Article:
Spring is in the air.
My fellow Tokyo expat blogger Rurousha said of plum blossoms that they’re “the shy girls hiding in the library while the cherry blossom cheerleaders are prancing about on the football field”. No question, it’s the sakura that are the belle of the ball – they’re the ones folks plans their vacations around and countless Japanese stake out prime spots at six in the morning to get drunk while in view of. But there’s something special about the ume, too, no question about it.
I like ume for a variety of reasons, not least that you can view them without being trampled by hordes of people. They represent a true “Yuki-hana” (Natsume Yuujinchou fans will know what I mean) as they’re the harbingers of a new spring. They’re also the favorite flowers of one of my favorite Japanese historical figures, Sugawara no Michizane. He’s the Heian scholar and poet who was deified as Tenjin after his death (of a broken heart after being exiled from his beloved Kyoto, they say) and enshrined at various Tenjin Shrines all over Japan. He’s the Kami of choice for scholars, which makes his Shrines exceptionally popular among students hoping for academic success, and as he loved plums and cows those shrines almost invariably have both.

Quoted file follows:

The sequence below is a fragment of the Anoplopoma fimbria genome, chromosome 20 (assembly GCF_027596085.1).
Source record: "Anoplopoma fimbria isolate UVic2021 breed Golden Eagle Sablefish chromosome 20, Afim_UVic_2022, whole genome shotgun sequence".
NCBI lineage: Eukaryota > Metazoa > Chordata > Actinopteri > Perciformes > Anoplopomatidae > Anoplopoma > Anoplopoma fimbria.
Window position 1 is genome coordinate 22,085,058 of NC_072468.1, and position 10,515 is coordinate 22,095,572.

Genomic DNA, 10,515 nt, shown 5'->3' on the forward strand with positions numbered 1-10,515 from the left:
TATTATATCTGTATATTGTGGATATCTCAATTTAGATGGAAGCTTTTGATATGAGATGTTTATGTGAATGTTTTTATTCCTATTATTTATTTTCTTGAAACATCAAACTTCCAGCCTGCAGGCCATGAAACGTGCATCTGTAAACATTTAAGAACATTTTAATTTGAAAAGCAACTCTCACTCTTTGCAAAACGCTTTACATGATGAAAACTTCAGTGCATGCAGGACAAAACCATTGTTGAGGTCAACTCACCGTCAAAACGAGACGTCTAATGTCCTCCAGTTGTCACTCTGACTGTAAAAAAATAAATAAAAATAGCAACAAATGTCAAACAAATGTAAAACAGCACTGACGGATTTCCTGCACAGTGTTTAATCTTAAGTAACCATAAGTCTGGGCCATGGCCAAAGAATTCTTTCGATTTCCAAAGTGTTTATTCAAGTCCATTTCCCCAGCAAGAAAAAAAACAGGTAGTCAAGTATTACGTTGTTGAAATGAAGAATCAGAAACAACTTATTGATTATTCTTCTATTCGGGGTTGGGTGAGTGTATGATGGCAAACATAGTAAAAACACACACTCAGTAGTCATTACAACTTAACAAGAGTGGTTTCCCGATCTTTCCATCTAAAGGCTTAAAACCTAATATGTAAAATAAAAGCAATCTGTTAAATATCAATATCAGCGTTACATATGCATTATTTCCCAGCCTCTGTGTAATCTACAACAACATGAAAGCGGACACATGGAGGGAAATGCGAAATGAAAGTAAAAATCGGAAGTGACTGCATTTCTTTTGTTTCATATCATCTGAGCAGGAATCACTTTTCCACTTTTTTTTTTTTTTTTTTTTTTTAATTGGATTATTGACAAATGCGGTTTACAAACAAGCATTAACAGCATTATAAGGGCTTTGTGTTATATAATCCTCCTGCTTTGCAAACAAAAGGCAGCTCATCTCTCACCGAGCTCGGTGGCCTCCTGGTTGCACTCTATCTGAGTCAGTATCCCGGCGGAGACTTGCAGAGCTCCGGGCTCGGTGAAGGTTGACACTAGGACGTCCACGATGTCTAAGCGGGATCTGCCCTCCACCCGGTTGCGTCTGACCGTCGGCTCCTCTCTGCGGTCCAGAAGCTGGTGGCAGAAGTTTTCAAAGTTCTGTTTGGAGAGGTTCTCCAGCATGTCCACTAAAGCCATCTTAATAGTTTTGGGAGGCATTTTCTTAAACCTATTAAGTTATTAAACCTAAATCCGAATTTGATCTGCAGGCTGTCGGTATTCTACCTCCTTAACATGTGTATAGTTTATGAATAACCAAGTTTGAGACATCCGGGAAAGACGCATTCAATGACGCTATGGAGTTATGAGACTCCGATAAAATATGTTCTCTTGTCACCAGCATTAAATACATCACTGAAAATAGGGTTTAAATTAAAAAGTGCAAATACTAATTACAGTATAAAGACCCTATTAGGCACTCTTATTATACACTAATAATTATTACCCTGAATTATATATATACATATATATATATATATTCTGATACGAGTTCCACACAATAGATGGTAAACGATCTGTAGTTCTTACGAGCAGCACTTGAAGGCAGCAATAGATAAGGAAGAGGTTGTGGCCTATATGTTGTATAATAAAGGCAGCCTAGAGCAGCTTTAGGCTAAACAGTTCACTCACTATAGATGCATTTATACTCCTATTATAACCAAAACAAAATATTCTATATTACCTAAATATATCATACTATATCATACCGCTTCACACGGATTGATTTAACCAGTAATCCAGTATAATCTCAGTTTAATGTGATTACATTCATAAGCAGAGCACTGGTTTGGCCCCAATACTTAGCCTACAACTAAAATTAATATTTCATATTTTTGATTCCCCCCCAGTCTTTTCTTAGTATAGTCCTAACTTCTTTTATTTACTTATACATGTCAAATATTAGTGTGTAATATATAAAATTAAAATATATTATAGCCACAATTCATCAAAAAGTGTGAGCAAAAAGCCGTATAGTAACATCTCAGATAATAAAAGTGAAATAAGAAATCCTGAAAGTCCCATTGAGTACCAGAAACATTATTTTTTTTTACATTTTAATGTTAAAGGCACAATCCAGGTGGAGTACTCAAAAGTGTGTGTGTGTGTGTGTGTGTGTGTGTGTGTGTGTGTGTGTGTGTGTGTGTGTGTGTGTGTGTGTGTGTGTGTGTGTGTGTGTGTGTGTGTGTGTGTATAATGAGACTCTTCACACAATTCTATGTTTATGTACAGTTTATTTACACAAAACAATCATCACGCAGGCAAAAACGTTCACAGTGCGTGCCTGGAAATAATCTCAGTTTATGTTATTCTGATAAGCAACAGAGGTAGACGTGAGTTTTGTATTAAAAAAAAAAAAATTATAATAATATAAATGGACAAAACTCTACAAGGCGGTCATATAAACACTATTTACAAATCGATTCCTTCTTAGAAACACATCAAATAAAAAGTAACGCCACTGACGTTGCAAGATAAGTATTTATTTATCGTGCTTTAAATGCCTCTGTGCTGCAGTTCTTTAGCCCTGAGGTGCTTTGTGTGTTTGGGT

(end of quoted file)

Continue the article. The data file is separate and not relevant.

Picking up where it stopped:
Tokyo has two Tenjin Jinja of primary importance (and many smaller ones), and I paid a visit to one of them today – Kameido Tenjinja. I visited here a few months back for their Chrysanthemum Festival and Shichi-Go-San, and they – along with many Tenjin Shrines – are currently holding their Ume Festival. This isn’t the Tenjin Shrine that keeps popping up in Noragami – that would be Yushima Tenjin, near Ueno, whose Ume Matsuri I attended last year. I plan to make at least a couple more ume visits next weekend, weather permitting, so I may try and get back to Yushima then. But I wanted to hit Kameido today, as they have one of the earliest Jiro Ramen locations and I wanted to give it a try (in case anyone is curious, this is what a bowl of Jiro looks like close up).
I would say the blossoms are probably just a hair short of peak, at Kameido anyway. It’s been fairly cold these last couple of weeks (not to mention the two largest snowfalls in Tokyo in 48 years). Late this coming week or next weekend should be perfect, weather permitting. It was beautifully sunny today, but still quite chilly with a stiff wind. Back in Chicago you’d never see trees in bloom this early, but Tokyo operates on quite a different calendar – there’s always something blooming here, and trees bearing fruit even in the dead of winter.